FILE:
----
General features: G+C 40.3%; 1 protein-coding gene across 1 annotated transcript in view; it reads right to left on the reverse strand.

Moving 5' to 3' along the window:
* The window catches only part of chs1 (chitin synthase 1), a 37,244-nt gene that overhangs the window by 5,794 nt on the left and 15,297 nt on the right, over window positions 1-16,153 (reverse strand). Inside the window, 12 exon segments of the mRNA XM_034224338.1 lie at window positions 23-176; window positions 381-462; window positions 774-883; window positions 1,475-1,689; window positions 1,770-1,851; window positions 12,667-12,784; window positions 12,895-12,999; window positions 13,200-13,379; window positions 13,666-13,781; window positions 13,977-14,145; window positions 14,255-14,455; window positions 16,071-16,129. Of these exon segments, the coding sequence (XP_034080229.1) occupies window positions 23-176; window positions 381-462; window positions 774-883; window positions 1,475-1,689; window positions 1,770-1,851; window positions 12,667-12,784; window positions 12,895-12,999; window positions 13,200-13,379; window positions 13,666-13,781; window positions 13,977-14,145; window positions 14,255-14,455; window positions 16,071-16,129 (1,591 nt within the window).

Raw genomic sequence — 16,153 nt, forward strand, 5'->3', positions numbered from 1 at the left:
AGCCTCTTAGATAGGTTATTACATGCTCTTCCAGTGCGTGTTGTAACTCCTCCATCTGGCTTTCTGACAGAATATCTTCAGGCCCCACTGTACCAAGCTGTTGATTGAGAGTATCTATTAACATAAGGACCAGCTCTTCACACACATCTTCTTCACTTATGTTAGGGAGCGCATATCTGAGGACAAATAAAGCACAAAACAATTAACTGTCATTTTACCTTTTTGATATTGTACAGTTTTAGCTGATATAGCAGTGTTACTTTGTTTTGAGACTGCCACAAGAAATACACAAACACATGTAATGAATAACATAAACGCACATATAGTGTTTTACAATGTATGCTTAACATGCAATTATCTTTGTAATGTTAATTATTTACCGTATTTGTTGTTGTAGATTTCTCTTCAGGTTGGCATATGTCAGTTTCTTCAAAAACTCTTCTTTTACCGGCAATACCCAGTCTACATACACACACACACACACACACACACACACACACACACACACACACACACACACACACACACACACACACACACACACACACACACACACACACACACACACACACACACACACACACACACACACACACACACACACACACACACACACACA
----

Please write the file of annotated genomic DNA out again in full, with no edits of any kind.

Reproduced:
General features: G+C 40.3%; 1 protein-coding gene across 1 annotated transcript in view; it reads right to left on the reverse strand.

Moving 5' to 3' along the window:
* The window catches only part of chs1 (chitin synthase 1), a 37,244-nt gene that overhangs the window by 5,794 nt on the left and 15,297 nt on the right, over window positions 1-16,153 (reverse strand). Inside the window, 12 exon segments of the mRNA XM_034224338.1 lie at window positions 23-176; window positions 381-462; window positions 774-883; window positions 1,475-1,689; window positions 1,770-1,851; window positions 12,667-12,784; window positions 12,895-12,999; window positions 13,200-13,379; window positions 13,666-13,781; window positions 13,977-14,145; window positions 14,255-14,455; window positions 16,071-16,129. Of these exon segments, the coding sequence (XP_034080229.1) occupies window positions 23-176; window positions 381-462; window positions 774-883; window positions 1,475-1,689; window positions 1,770-1,851; window positions 12,667-12,784; window positions 12,895-12,999; window positions 13,200-13,379; window positions 13,666-13,781; window positions 13,977-14,145; window positions 14,255-14,455; window positions 16,071-16,129 (1,591 nt within the window).

Raw genomic sequence — 16,153 nt, forward strand, 5'->3', positions numbered from 1 at the left:
AGCCTCTTAGATAGGTTATTACATGCTCTTCCAGTGCGTGTTGTAACTCCTCCATCTGGCTTTCTGACAGAATATCTTCAGGCCCCACTGTACCAAGCTGTTGATTGAGAGTATCTATTAACATAAGGACCAGCTCTTCACACACATCTTCTTCACTTATGTTAGGGAGCGCATATCTGAGGACAAATAAAGCACAAAACAATTAACTGTCATTTTACCTTTTTGATATTGTACAGTTTTAGCTGATATAGCAGTGTTACTTTGTTTTGAGACTGCCACAAGAAATACACAAACACATGTAATGAATAACATAAACGCACATATAGTGTTTTACAATGTATGCTTAACATGCAATTATCTTTGTAATGTTAATTATTTACCGTATTTGTTGTTGTAGATTTCTCTTCAGGTTGGCATATGTCAGTTTCTTCAAAAACTCTTCTTTTACCGGCAATACCCAGTCTACATACACACACACACACACACACACACACACACACACACACACACACACACACACACACACACACACACACACACACACACACACACACACACACACACACACACACACACACACACACACACACACACACACACACACACACACACACACACA